“We can’t just stop using. Once we’ve picked up and started using, once we’ve made that choice, after that, you don’t have a choice anymore,” he said.”That’s when the obsession and the compulsion comes in, that’s the disease of addiction.”
Jordan’s goal is to get people to detox long enough to be able to make that choice again. Sometimes, it may take a person three or four attempts at recovery before it sticks. Jordan struggled in and out of programs for 13 years before finally leaving drugs behind.
“I still think about using occasionally, but it’s a fleeting thought,” he said. “Today I weigh the pros and cons. The pros definitely outweigh the cons. Before, they didn’t. I didn’t have anything to live for.”
Herman said Jordan’s personal experience allows him to reach people in a way the police department cannot.
“It’s amazing the way that someone who has fought that particular foible, that particular crisis in their life, who has slayed the dragon, can go to someone else in the process and say, ‘I have been where you’re at. I know how to get out, here’s how I got out,’” Herman said.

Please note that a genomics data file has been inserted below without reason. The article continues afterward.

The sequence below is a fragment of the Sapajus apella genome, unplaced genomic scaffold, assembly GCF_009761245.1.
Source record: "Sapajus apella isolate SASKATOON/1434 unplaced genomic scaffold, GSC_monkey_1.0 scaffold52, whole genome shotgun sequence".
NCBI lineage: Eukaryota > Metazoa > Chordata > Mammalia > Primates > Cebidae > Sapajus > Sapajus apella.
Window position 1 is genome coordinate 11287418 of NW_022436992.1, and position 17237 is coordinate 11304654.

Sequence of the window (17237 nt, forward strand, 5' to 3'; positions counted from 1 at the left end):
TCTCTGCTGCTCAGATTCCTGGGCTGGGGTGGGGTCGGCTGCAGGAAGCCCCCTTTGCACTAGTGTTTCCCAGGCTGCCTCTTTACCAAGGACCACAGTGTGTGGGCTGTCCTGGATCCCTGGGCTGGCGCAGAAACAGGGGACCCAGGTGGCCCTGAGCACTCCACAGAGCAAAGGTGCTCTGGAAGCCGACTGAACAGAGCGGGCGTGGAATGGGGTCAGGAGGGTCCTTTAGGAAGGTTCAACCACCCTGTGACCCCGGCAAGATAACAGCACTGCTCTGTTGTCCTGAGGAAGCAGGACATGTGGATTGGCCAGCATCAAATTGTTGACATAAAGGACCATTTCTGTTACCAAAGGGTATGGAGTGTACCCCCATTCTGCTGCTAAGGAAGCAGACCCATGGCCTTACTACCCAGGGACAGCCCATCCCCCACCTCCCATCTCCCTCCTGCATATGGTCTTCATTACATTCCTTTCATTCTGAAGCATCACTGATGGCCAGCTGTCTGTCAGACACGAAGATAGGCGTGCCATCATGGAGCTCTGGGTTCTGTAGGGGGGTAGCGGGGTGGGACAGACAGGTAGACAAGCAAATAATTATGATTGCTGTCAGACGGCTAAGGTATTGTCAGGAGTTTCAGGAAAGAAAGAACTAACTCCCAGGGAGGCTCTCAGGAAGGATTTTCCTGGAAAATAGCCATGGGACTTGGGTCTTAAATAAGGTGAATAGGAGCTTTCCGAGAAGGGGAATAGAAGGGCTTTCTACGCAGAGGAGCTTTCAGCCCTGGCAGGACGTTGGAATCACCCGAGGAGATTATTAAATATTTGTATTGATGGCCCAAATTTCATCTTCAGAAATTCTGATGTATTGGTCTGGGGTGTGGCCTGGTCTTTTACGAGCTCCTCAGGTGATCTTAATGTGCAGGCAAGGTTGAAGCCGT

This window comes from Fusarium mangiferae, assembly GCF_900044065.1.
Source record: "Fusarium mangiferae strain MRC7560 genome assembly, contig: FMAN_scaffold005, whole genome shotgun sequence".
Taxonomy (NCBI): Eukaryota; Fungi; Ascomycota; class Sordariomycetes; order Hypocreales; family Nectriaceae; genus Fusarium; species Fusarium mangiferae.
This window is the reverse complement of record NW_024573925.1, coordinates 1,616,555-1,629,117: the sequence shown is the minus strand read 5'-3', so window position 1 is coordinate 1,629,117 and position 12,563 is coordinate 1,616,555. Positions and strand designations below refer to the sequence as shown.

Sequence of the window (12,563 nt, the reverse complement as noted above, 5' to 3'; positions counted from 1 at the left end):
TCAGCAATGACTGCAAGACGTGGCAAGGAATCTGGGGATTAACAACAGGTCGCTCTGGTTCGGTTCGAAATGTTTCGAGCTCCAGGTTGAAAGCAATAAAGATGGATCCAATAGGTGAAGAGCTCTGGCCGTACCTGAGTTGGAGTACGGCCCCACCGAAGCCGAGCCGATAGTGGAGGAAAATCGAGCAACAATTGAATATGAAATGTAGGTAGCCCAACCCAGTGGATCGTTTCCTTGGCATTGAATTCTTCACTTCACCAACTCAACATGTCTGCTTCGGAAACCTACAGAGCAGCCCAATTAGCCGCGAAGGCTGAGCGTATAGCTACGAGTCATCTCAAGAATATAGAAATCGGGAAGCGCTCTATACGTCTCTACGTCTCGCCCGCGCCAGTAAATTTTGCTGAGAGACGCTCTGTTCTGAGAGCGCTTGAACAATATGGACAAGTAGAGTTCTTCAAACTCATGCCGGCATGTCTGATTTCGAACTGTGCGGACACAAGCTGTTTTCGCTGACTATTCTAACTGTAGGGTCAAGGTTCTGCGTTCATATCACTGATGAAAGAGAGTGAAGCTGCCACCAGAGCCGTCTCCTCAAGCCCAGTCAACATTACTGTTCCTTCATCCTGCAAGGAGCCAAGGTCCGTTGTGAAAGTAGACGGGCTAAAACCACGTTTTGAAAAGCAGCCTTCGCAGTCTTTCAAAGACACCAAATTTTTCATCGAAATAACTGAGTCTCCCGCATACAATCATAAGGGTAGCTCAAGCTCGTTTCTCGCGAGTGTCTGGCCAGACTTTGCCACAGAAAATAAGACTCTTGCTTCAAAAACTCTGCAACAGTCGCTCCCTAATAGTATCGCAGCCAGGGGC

Herman said Jordan’s help has put them in the best position in the past eight years to handle the opioid epidemic.
About eight years ago, Herman said, they were unprepared to deal with the growing crisis of heroin. People overdosed and there was no way to bring them back.
When officials were issued Narcan about a year ago, they were able to start reviving those who were overdosing. Sometimes, it takes up to four doses of the drug to clear a person’s system.
As for who is impacted by opiates, Herman said the drugs do not discriminate.
"You can usually pick one group where that’s their favorite drug. That’s not the case with heroin," Herman said. "It’s whites, blacks, people in their 50s, 60s, people in their teens, people whose family has a lot of money or they have a lot of money or people who don’t have anything."
Herman said, however, Jordan has made a visible impact on the community. He said they are running less drug-related calls, and houses they’ve responded to multiple times for drug-related disputes are no longer an issue.
“He can climb right in there and get down in their soul and reach them in a way that the average person can’t,” Herman said.
Jordan said for him, seeing someone overcome their addiction is a blessing.
“It’s better than any high I’ve ever encountered,” he said.
Herman said if people know someone struggling with addiction or are addicted themselves, they can contact the Collinsville Police Department at 618-344-2131, Chestnut Health Systems at 618-877-4420 or Jordan's direct line at 618-792-0375.